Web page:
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How important are stolen bases? In an article in the 1976 Journal of the Society of American Baseball Research, George Wiley reported on many years of study to determine the correlation between records in each statistical category and team success. He found the correlation between stolen bases and team wins "so low as to conclude that in themselves they have little or no effect on final team standing." Wiley was studying baseball history from 1920 to 1960; you may be heartened to learn that the correlation is a little higher in our own time. But not much: This year the fifth-place A's lead the American League in stolen bases, last year it was the sixth-place Cleveland Indians.
Some teams, like the A's, Royals and Expos, do generate a few extra runs by stealing bases, but other teams, like the Orioles, Red Sox and Cubs, would score more runs than they do if they never attempted to steal a base.
Pete Palmer of the Sports Information Center in Quincy, Mass., one of the premier analysts of the game, estimates that each stolen base creates .2 of a run for a team, and that each player caught stealing costs that team about .35 of a run. If those figures are accurate, then Henderson's base stealing this season has produced a net gain of about a dozen runs for the A's. That's a nice auxiliary contribution from an outstanding player, but in the context of the hundreds of runs that can separate the best offense from the worst, it's peanuts.
You may not find those arguments convincing. I understand. I never believe anything an economist says, myself. But in a strange way, most people already know that the stolen base isn't really important. Nobody votes for the stolen-base champion as the MVP. In the 19 years since Wills's big MVP season, not another stolen-base champion has won the award. Thirteen home-run champs have been MVPs in that period, eight batting titlists, 14 slugging percentage leaders, 18 RBI leaders, 10 runs-scored leaders, plus three or more who led in walks, at bats, hits, doubles, triples, shutouts and ERA. Obviously, many MVPs have led in more than one of these categories. Six players who didn't lead in anything have won the award. If people really believe that stolen bases are important, why are stolen-base champions the only ones who have been blanked? Will Henderson win this year? My personal favorite is Milwaukee's Robin Yount.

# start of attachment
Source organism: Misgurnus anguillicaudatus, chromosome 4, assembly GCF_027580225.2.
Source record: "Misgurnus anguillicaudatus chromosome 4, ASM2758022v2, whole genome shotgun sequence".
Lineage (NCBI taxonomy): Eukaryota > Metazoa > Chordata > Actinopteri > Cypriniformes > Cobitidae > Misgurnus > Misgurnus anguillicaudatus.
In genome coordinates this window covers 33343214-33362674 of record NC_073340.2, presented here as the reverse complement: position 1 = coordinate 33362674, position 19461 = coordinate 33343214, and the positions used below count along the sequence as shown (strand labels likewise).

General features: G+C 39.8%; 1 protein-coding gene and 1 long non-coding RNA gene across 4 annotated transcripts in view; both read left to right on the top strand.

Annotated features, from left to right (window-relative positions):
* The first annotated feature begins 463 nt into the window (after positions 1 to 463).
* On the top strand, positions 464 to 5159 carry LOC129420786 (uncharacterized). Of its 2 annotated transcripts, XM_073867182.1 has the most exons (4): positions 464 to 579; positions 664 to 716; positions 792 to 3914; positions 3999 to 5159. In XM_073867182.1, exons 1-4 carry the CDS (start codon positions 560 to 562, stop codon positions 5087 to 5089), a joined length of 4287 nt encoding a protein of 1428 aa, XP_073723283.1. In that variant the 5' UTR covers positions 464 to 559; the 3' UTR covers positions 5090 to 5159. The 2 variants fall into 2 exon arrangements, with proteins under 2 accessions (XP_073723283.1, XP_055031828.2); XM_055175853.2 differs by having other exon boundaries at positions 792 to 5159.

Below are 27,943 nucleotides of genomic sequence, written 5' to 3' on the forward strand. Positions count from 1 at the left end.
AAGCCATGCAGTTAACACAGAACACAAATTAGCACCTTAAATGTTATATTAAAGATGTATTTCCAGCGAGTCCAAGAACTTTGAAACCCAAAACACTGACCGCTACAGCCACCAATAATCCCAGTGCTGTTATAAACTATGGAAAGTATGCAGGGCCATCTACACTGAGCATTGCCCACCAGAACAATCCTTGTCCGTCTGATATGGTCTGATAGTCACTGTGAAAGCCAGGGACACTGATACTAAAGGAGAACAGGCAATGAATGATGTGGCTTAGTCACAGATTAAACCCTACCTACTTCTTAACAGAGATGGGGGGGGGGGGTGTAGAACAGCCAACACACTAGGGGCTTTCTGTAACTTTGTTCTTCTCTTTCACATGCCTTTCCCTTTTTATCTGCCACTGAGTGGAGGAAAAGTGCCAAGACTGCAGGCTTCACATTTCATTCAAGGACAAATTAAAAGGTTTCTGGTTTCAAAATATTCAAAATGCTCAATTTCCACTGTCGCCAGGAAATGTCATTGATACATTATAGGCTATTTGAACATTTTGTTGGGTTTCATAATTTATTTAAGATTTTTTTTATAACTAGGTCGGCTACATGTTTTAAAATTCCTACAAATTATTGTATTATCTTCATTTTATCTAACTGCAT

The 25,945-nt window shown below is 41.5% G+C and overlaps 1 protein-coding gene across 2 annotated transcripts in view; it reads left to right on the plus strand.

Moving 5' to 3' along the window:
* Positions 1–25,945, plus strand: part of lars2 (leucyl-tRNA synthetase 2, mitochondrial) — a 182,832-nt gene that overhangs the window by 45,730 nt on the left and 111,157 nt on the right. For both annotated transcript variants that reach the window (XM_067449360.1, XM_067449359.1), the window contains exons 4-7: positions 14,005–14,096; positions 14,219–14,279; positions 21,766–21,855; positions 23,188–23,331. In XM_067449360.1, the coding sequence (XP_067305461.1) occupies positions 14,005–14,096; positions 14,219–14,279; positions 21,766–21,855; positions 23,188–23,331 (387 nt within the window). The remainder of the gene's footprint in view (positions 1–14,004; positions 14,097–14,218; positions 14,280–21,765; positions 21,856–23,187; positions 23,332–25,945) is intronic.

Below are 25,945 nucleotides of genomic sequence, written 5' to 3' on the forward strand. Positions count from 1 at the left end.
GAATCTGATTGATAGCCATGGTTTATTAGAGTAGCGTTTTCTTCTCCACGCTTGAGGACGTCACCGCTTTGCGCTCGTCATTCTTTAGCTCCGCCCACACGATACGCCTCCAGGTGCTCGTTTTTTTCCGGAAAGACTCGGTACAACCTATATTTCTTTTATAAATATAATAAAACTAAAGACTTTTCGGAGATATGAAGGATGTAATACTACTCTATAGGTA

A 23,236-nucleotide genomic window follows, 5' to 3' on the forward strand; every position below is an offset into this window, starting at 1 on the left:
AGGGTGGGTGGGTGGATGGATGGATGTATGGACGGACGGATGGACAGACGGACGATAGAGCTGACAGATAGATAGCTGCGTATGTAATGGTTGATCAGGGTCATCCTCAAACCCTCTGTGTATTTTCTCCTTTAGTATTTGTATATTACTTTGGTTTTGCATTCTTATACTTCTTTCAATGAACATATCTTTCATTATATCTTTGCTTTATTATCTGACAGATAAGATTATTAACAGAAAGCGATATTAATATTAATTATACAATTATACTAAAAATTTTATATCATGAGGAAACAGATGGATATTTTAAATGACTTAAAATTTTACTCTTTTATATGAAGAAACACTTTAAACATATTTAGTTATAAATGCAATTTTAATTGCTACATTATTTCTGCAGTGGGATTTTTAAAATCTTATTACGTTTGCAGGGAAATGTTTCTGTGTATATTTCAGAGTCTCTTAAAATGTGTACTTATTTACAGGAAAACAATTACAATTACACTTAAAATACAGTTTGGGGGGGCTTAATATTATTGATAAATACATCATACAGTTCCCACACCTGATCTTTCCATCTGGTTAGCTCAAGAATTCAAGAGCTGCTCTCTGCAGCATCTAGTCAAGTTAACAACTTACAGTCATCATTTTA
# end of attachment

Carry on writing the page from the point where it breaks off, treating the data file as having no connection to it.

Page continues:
I sometimes point out that in the last 20 years, eight teams have led their league in stolen bases and still finished last—twice the number of last-place finishers who led their league in all the other major offensive categories combined. This provokes an inevitable response: Teams that don't have very much power are more likely to steal. Sure they are—but on the other hand, teams that don't have very much speed are more likely to hit home runs. They don't finish last. Nobody seems surprised to learn this.
Where are stolen-base totals going? If more stadiums are built with wide-open spaces in the outfields, we could be entering an era in which it will take 100 stolen bases to lead the league. But the three newest stadiums in baseball, the Kingdome, Minnesota's Humpdome and Montreal's Olympic Stadium are home-run hitters' parks, and home-run totals seem to be rising again. Any team that can build an offense around power, will.
One year when Maury Wills was in the Class-A Western League, along with Bill White, who went on to be the Cardinal first baseman and now is a broadcaster, White led that league with 40 stolen bases. Wills had 28. When Wills broke the major league record, White was asked if it showed how hard Wills had worked to improve himself. "It sure does," White replied. "Besides, I don't have to steal bases to stay in the majors."
[This article contains a table. Please see hardcopy of magazine or PDF.]